7 Winter Fly Fishing Tips You Must Follow
For some winter is a time for skiing, ice climbing and snowmobiling. For others, fly fishing season never ends. Here at Fish Finder Pro we discussed about the second category . Not only can winter be a great time to start your using your rods, read fishing books and make repairs to your fly fishing equipment, winter fly fishing excursions can be both fun and successful. Here are a few tips for your next winter flying fishing adventure.
7 Winter Fly Fishing Tips
#1 Footwear is Critical – If you head out to fish Montana waters in your summer fishing waders, you’ll find your feet are cold. Wearing extra socks and squeezing your feet into your summer fishing boots is a good way to ensure cold toes due to decreased circulation. Instead, purchase a pair of winter fly fishing wading boots that are a size larger than your summer boots. This way you can wear extra socks and not compromise circulation.
#2 Layering in Imperative – Wear synthetic warm layers on both your legs and upper body. There is no place for cotton in winter fly fishing as it gets cold when wet. Start with a pair of long underwear and then layer fleece insulation on top.
#3 Use Hand Heaters – Chemical hand heaters can be a great addition to your winter fly fishing equipment. Store them in a pocket that you can easily access for a quick warming of the hands.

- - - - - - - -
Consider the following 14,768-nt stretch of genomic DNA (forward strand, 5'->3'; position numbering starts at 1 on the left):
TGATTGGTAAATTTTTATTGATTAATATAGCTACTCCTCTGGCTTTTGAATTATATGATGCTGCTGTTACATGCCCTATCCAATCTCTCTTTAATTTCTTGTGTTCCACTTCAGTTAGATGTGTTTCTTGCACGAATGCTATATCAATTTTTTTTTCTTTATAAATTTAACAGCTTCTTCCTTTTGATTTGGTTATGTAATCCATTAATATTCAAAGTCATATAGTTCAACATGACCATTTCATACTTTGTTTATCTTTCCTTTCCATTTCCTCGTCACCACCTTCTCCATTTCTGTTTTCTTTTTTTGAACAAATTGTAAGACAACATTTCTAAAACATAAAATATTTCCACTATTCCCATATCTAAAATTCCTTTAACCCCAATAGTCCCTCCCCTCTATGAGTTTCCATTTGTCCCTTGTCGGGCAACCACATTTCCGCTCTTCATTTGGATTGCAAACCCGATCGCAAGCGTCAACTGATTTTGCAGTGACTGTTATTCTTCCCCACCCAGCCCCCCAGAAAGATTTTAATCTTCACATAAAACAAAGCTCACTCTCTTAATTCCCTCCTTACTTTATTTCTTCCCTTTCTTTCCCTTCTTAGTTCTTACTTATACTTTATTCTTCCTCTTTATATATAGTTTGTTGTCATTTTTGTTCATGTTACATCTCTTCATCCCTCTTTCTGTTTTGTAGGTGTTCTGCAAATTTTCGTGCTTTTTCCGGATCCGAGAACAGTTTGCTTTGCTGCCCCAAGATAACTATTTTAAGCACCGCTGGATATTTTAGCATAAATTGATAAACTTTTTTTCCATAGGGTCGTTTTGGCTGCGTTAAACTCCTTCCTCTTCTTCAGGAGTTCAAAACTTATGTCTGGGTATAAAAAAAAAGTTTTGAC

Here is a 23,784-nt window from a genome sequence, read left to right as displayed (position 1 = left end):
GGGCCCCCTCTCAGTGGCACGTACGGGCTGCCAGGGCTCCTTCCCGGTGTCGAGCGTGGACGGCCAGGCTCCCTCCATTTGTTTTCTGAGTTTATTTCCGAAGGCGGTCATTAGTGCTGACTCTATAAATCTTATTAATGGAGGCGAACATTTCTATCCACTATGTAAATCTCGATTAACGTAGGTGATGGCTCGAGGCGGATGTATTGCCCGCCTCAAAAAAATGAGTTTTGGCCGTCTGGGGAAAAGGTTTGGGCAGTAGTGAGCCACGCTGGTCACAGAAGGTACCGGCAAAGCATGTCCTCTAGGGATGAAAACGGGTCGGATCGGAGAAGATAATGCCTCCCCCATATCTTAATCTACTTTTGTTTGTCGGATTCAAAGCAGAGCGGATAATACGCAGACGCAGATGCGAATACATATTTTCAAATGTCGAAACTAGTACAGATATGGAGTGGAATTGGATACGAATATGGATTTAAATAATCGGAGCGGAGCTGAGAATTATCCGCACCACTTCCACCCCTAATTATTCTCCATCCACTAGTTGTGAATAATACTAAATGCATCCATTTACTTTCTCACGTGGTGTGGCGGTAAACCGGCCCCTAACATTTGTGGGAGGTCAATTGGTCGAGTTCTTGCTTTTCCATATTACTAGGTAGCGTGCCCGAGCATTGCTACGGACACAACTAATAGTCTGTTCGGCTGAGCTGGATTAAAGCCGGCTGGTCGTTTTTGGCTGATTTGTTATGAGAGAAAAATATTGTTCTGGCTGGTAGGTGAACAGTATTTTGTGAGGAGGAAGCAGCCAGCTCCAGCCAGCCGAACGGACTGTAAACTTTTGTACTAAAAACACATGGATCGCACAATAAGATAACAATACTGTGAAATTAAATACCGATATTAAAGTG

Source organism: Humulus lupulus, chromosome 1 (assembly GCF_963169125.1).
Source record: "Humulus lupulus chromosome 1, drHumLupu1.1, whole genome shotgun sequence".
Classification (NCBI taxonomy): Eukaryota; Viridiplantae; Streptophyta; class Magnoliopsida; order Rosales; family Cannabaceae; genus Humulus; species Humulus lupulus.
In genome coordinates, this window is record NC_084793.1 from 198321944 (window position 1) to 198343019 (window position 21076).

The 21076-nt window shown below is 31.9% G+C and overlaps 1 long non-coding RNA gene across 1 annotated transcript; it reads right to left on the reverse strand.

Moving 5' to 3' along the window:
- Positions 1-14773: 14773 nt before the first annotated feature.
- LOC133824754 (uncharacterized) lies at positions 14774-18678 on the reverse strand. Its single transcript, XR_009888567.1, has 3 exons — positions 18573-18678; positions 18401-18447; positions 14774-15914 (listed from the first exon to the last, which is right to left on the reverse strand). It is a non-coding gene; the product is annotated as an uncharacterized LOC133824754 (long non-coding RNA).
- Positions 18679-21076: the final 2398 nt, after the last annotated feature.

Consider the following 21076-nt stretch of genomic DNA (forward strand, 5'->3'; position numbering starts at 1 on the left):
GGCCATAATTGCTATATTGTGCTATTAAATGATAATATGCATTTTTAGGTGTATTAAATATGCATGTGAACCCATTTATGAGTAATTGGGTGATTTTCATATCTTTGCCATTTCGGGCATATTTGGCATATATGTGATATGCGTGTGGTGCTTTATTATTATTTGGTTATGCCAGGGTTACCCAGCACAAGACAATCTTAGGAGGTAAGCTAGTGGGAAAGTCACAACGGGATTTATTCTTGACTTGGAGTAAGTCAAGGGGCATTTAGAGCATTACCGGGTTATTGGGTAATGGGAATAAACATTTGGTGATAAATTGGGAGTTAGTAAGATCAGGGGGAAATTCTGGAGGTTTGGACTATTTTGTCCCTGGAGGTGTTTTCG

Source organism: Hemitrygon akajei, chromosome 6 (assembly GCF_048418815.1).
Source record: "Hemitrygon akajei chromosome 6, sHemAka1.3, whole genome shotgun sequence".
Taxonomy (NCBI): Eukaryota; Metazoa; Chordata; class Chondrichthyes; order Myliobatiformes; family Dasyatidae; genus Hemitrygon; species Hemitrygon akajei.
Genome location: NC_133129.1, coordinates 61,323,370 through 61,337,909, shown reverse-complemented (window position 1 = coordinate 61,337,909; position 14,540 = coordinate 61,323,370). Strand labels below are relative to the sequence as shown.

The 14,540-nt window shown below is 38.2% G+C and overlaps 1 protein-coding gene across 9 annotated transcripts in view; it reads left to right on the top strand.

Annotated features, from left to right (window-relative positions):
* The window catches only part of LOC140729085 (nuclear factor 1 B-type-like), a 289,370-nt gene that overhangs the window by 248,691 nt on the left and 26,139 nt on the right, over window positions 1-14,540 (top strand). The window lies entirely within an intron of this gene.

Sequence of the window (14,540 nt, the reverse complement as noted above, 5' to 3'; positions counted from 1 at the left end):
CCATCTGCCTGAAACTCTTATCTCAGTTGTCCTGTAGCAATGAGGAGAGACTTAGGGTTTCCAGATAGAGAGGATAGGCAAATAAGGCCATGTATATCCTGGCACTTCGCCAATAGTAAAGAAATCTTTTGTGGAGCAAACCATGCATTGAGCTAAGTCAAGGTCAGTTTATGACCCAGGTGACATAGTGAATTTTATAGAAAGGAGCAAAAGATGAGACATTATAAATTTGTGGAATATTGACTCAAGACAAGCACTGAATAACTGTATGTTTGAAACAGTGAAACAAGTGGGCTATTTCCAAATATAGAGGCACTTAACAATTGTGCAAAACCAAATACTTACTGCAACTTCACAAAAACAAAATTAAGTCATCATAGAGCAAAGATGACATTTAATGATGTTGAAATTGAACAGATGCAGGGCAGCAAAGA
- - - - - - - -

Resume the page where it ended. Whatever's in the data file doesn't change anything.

#4 Keep a Warm, Dry Set of Clothing in the Car – In case of emergency, be certain to always have an extra set of clothes in the car. Its not a bad idea to have an extra rod in the car in case the fish are biting but your first rod is icing up.
#5 Keep your Rod and Line Free of Ice – Use one length of fly line and strip the line in as little as possible in an effort to keep the guides free of ice. Your casting ability will be limited by such technique, but you’ll be ice free. Should you experience icing, dip the guides into the water to melt the ice. Also, hold the rod tip high to reduce excess water on the flyline and rod guides.
#6 Drift Nymphs Close to the Bottom – Fish tend to be sluggish in winter and you are going to need to get the nymph right in front of their noses to entice them. Drift your nymph close to the bottom to help increase your odds of landing a fish. Most of the fish are congregating in the deeper holes in medium current streams.
#7 Use a Net – The air temperature tends to be colder than the water temperature during Montana winters. By using a net you can prevent shocking or freezing the gills by keeping the fish in the water during a release.